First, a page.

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Genotoxicity in vitro

Ames tests

The potential mutagenicity of urea was investigated in a screening assay performed in S. typhimurium TA98, TA100 and TA1537 according to the published method of Ames et al (1977), with a pre-incubation step and in the absence and presence of an exogenous source of metabolic activation. No evidence of mutagenicity was seen under the conditions of this assay (Ishidate et al, 1981).

The mutagenicity of urea was determined in the Ames test using Salmonella typhimurium and Escherischia coli, with and without S9 metabolic activation. The substance was not mutagenic at any of the 7 concentrations tested (Shimizu et al, 1985).

The potential mutagenicity of urea was investigated in a guideline-comparable Ames test (pre-incubation assay). Triplicate cultures of S. typhimurium TA97, TA98, TA100, TA1535 and TA1537 were exposed to urea (dissolved in water) at five concentrations between 10 -10000 ug/plate in the presence and absence of an exogenous metabolic activation system (Aroclor 1254 -induced male Sprague-Dawley rat and male Syrian hamster liver S9;). Exposure to urea caused cytotoxicity in some strains. The numbers of revertant colonies were not increased by exposure to urea. Appropriate positive controls confirmed the sensitivity of the assay (Mortelmans et al, 1986).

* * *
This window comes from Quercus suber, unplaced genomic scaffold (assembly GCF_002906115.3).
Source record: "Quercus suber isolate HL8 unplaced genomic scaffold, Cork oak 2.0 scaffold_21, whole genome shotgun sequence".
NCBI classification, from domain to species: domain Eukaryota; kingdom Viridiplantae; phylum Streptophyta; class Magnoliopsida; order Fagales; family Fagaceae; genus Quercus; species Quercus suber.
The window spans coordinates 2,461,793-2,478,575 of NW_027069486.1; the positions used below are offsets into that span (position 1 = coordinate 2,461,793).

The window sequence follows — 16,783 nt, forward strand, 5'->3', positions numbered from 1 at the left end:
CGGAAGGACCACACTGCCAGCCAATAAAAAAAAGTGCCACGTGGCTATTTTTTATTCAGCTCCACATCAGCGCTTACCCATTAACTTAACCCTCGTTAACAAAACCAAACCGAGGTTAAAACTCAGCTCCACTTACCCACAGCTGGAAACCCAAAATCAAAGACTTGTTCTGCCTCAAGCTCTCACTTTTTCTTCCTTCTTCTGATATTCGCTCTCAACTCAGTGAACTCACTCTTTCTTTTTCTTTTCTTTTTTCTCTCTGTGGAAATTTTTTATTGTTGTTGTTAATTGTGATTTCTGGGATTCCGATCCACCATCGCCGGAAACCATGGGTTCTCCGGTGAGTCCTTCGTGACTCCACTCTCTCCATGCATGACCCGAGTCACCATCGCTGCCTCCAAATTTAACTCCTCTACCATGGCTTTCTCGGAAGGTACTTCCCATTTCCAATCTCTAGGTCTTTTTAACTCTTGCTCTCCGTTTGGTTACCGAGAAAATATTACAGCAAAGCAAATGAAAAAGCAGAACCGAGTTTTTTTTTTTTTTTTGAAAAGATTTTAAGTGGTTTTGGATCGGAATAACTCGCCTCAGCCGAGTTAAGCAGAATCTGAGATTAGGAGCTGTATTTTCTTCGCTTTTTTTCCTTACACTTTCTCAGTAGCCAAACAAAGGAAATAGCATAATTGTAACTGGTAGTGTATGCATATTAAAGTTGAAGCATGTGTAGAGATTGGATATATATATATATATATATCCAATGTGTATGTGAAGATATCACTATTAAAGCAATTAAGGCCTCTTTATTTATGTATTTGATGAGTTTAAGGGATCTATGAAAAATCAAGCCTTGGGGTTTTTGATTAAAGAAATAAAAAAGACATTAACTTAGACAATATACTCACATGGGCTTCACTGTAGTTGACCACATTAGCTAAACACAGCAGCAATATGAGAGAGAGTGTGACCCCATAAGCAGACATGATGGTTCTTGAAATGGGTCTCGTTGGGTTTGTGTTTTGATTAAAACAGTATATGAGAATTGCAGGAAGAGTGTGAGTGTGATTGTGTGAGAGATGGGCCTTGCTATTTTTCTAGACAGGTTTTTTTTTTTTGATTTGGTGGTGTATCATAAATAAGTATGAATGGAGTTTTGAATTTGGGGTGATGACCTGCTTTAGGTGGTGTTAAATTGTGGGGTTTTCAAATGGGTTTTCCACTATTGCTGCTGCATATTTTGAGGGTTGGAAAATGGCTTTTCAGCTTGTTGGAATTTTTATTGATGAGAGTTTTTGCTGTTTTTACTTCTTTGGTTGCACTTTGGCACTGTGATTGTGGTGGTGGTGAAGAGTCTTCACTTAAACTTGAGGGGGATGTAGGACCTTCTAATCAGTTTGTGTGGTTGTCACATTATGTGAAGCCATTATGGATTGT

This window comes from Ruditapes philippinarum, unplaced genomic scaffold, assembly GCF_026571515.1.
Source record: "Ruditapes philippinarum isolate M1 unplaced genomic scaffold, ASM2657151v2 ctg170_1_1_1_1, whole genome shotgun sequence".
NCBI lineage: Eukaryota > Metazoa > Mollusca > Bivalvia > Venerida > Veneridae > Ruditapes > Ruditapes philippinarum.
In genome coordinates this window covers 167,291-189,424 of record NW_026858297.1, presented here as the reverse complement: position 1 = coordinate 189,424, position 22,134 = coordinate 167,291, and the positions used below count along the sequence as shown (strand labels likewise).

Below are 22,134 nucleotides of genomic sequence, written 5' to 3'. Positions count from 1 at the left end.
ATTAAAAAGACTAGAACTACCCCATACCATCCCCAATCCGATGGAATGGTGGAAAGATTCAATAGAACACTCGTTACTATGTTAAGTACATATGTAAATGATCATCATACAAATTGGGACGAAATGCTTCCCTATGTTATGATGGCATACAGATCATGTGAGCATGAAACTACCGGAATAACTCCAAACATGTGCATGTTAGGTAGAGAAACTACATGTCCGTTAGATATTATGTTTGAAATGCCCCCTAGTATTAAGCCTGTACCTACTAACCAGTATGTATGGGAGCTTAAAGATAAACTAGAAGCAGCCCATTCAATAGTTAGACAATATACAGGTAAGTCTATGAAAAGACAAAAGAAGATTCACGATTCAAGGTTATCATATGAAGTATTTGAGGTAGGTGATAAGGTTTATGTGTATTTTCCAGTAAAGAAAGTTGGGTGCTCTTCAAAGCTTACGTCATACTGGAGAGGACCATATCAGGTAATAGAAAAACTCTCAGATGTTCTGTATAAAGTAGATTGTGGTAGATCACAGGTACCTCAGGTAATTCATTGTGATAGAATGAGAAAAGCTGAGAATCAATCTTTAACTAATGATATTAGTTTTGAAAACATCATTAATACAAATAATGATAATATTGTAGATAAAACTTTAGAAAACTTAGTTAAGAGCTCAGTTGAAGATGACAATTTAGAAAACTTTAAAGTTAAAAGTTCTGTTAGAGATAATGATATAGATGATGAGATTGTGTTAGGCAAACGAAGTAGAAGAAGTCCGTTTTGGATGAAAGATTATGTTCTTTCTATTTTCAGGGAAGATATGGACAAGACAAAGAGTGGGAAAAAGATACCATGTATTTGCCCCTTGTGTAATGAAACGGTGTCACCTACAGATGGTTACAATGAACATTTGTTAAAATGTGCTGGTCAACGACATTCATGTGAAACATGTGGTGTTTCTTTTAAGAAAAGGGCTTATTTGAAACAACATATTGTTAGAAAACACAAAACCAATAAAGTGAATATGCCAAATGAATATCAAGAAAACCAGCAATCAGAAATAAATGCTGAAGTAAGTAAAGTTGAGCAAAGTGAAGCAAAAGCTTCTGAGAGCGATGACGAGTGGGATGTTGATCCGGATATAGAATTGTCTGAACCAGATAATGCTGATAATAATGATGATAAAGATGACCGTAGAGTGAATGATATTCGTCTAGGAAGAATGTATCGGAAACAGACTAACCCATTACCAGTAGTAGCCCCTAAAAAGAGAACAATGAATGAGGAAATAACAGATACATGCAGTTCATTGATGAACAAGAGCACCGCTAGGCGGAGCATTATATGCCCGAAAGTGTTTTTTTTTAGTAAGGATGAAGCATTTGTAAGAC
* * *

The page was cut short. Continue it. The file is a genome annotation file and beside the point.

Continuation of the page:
Clastogenicity

Ishidate et al (1981) report the results of a chromosomal aberration assay performed in CHL cells with a number of chemicals, including urea. Approximately 10e5 cells were plated and exposed to concentrations of urea up to the concentration causing 50% growth inhibition, in the absence and presence of PCB-induced Wistar rat liver S9-fraction. Cells were harvested at 24 and 48 hours (-S9) or at 24 hours following a 3-hour pre-incubation step (+S9). Chromosomal aberrations (including numerical aberrations) were scored from 100 well-spread metaphases per concentration. A positive result is reported in this assay, however the DT20 value (the concentration at which 20% of cells or approximately 4x background) of 13.0 mg/mL or 216 mM is well in excess of the limit concentration of 5 mg/ml or 10 mM recommended by OECD 473 (1997). The authors note a very low clastogenic potential. Considering the high concentrations of urea required to produce a response in this assay, which are well in excess of the limit concentration, it cannot be concluded that urea is clastogenic. The finding in this study is very likely to be a false positive due to osmotic effects.

The same group (Ishidate & Odashima, 1977) tested urea for the ability to cause chromosomal aberrations in a screening assay in CHL cells in vitro in the absence of metabolic activation and at concentrations up to those causing 50% growth inhibition. A positive result is reported at a concentration of 266.4 mMol/L, which is well in excess of the limit concentration of 10 mM. The result is considered to be a false positive and is attributable to the effects of osmolarity.

Mammalian cell mutation